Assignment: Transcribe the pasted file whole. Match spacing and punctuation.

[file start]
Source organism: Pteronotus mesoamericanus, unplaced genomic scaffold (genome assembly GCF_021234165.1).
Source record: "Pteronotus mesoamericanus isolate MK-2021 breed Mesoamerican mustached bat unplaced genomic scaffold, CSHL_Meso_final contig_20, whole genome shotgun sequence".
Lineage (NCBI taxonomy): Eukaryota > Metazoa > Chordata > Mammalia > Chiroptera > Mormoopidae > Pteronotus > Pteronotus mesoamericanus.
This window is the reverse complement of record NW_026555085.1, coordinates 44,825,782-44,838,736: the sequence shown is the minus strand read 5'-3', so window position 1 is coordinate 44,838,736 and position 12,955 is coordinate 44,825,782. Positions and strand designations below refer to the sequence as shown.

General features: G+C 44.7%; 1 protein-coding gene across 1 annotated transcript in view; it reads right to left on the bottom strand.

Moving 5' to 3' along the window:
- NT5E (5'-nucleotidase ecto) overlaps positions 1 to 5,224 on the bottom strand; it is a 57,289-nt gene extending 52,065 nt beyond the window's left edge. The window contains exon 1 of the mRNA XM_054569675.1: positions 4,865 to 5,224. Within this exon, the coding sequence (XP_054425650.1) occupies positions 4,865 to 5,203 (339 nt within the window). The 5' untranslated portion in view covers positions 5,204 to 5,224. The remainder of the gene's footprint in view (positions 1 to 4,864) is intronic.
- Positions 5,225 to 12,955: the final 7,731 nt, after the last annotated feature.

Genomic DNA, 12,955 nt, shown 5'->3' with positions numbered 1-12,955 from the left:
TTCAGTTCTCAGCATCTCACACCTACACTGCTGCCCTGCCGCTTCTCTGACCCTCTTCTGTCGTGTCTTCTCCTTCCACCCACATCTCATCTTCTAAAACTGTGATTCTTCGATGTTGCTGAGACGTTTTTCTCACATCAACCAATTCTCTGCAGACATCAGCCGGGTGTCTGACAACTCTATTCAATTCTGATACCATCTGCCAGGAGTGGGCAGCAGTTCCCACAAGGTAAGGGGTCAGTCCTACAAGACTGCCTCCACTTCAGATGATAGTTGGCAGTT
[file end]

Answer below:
Source organism: Pteronotus mesoamericanus, unplaced genomic scaffold (genome assembly GCF_021234165.1).
Source record: "Pteronotus mesoamericanus isolate MK-2021 breed Mesoamerican mustached bat unplaced genomic scaffold, CSHL_Meso_final contig_20, whole genome shotgun sequence".
Lineage (NCBI taxonomy): Eukaryota > Metazoa > Chordata > Mammalia > Chiroptera > Mormoopidae > Pteronotus > Pteronotus mesoamericanus.
This window is the reverse complement of record NW_026555085.1, coordinates 44,825,782-44,838,736: the sequence shown is the minus strand read 5'-3', so window position 1 is coordinate 44,838,736 and position 12,955 is coordinate 44,825,782. Positions and strand designations below refer to the sequence as shown.

General features: G+C 44.7%; 1 protein-coding gene across 1 annotated transcript in view; it reads right to left on the bottom strand.

Moving 5' to 3' along the window:
- NT5E (5'-nucleotidase ecto) overlaps positions 1 to 5,224 on the bottom strand; it is a 57,289-nt gene extending 52,065 nt beyond the window's left edge. The window contains exon 1 of the mRNA XM_054569675.1: positions 4,865 to 5,224. Within this exon, the coding sequence (XP_054425650.1) occupies positions 4,865 to 5,203 (339 nt within the window). The 5' untranslated portion in view covers positions 5,204 to 5,224. The remainder of the gene's footprint in view (positions 1 to 4,864) is intronic.
- Positions 5,225 to 12,955: the final 7,731 nt, after the last annotated feature.

Genomic DNA, 12,955 nt, shown 5'->3' with positions numbered 1-12,955 from the left:
TTCAGTTCTCAGCATCTCACACCTACACTGCTGCCCTGCCGCTTCTCTGACCCTCTTCTGTCGTGTCTTCTCCTTCCACCCACATCTCATCTTCTAAAACTGTGATTCTTCGATGTTGCTGAGACGTTTTTCTCACATCAACCAATTCTCTGCAGACATCAGCCGGGTGTCTGACAACTCTATTCAATTCTGATACCATCTGCCAGGAGTGGGCAGCAGTTCCCACAAGGTAAGGGGTCAGTCCTACAAGACTGCCTCCACTTCAGATGATAGTTGGCAGTT